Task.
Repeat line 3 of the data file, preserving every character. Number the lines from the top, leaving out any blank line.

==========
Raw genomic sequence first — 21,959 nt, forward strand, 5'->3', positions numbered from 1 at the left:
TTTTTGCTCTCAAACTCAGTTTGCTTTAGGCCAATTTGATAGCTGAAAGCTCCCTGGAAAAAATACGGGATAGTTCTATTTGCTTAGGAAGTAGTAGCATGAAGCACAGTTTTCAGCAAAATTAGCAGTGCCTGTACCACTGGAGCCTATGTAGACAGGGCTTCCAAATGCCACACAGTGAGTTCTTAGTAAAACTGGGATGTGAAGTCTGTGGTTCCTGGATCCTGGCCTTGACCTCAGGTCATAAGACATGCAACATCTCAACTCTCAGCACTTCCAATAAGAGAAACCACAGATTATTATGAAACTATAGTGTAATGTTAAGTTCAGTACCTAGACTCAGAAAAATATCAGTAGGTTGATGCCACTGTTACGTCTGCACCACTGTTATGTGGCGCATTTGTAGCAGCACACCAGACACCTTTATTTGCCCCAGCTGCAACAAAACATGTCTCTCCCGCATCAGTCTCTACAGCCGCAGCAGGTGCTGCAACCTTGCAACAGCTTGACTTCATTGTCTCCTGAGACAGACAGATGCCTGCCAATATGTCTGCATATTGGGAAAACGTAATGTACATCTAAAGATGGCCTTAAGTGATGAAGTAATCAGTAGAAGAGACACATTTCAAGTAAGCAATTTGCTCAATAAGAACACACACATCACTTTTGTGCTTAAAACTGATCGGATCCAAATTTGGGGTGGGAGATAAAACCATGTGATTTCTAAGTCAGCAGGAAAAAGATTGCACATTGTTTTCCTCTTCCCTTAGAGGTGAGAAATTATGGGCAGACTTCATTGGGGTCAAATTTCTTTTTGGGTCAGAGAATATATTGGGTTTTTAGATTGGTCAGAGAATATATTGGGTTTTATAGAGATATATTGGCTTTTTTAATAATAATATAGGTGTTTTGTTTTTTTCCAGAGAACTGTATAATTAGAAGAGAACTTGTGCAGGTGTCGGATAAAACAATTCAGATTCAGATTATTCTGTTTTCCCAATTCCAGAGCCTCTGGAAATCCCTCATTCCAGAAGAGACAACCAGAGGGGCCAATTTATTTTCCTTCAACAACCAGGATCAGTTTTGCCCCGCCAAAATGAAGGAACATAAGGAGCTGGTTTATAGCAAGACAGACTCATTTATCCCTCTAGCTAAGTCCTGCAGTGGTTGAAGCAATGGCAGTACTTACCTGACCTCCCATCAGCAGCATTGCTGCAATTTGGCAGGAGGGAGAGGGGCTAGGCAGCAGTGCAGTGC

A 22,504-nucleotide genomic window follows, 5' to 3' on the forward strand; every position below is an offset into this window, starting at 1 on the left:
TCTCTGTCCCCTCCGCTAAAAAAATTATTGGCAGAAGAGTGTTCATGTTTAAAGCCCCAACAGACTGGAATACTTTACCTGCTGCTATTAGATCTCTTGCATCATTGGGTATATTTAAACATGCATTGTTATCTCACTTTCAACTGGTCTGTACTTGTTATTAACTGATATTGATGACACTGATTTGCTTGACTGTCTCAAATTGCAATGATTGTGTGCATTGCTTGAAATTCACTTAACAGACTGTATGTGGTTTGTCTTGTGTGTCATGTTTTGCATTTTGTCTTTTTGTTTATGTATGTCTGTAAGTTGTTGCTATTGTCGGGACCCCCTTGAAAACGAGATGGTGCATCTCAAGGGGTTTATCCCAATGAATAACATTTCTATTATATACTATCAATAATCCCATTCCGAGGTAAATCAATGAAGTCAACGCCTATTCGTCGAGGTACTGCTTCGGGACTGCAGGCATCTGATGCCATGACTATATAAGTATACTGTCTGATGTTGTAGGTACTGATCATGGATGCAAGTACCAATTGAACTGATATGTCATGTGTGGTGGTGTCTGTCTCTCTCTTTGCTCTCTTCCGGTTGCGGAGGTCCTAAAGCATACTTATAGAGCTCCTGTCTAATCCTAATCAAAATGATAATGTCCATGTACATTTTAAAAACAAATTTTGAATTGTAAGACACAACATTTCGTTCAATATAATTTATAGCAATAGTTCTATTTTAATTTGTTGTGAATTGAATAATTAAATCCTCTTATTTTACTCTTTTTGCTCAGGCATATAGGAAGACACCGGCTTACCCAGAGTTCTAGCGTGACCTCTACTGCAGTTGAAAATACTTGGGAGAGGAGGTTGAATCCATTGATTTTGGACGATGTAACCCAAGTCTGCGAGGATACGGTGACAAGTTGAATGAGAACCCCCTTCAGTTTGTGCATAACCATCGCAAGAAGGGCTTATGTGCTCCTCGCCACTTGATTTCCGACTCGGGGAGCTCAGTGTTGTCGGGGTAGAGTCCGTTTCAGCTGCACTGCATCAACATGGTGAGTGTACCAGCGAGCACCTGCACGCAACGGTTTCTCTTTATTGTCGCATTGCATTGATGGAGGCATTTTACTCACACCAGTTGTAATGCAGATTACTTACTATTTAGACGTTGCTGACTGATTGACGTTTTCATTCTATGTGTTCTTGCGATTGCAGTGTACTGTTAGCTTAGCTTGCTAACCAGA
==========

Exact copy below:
A 22,504-nucleotide genomic window follows, 5' to 3' on the forward strand; every position below is an offset into this window, starting at 1 on the left: